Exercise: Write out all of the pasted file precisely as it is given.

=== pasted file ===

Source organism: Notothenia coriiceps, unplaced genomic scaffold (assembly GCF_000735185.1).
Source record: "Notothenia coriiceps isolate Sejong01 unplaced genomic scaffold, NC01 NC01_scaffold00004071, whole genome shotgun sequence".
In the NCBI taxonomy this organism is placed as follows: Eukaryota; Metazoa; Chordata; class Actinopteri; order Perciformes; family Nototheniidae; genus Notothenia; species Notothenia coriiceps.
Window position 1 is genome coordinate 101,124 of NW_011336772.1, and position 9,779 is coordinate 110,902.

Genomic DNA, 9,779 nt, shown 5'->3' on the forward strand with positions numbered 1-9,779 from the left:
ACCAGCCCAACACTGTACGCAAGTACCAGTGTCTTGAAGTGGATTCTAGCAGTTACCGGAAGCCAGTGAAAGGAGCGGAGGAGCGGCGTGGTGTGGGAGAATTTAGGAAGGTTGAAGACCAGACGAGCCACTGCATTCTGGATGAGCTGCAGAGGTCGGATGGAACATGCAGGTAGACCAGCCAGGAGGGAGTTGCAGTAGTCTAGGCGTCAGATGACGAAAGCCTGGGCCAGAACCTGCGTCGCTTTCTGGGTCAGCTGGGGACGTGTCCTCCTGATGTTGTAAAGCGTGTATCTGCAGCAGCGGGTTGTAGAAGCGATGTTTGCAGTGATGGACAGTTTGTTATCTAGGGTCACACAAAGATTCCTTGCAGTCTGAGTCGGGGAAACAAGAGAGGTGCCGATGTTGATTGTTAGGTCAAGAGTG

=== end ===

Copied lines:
Source organism: Notothenia coriiceps, unplaced genomic scaffold (assembly GCF_000735185.1).
Source record: "Notothenia coriiceps isolate Sejong01 unplaced genomic scaffold, NC01 NC01_scaffold00004071, whole genome shotgun sequence".
In the NCBI taxonomy this organism is placed as follows: Eukaryota; Metazoa; Chordata; class Actinopteri; order Perciformes; family Nototheniidae; genus Notothenia; species Notothenia coriiceps.
Window position 1 is genome coordinate 101,124 of NW_011336772.1, and position 9,779 is coordinate 110,902.

Genomic DNA, 9,779 nt, shown 5'->3' on the forward strand with positions numbered 1-9,779 from the left:
ACCAGCCCAACACTGTACGCAAGTACCAGTGTCTTGAAGTGGATTCTAGCAGTTACCGGAAGCCAGTGAAAGGAGCGGAGGAGCGGCGTGGTGTGGGAGAATTTAGGAAGGTTGAAGACCAGACGAGCCACTGCATTCTGGATGAGCTGCAGAGGTCGGATGGAACATGCAGGTAGACCAGCCAGGAGGGAGTTGCAGTAGTCTAGGCGTCAGATGACGAAAGCCTGGGCCAGAACCTGCGTCGCTTTCTGGGTCAGCTGGGGACGTGTCCTCCTGATGTTGTAAAGCGTGTATCTGCAGCAGCGGGTTGTAGAAGCGATGTTTGCAGTGATGGACAGTTTGTTATCTAGGGTCACACAAAGATTCCTTGCAGTCTGAGTCGGGGAAACAAGAGAGGTGCCGATGTTGATTGTTAGGTCAAGAGTG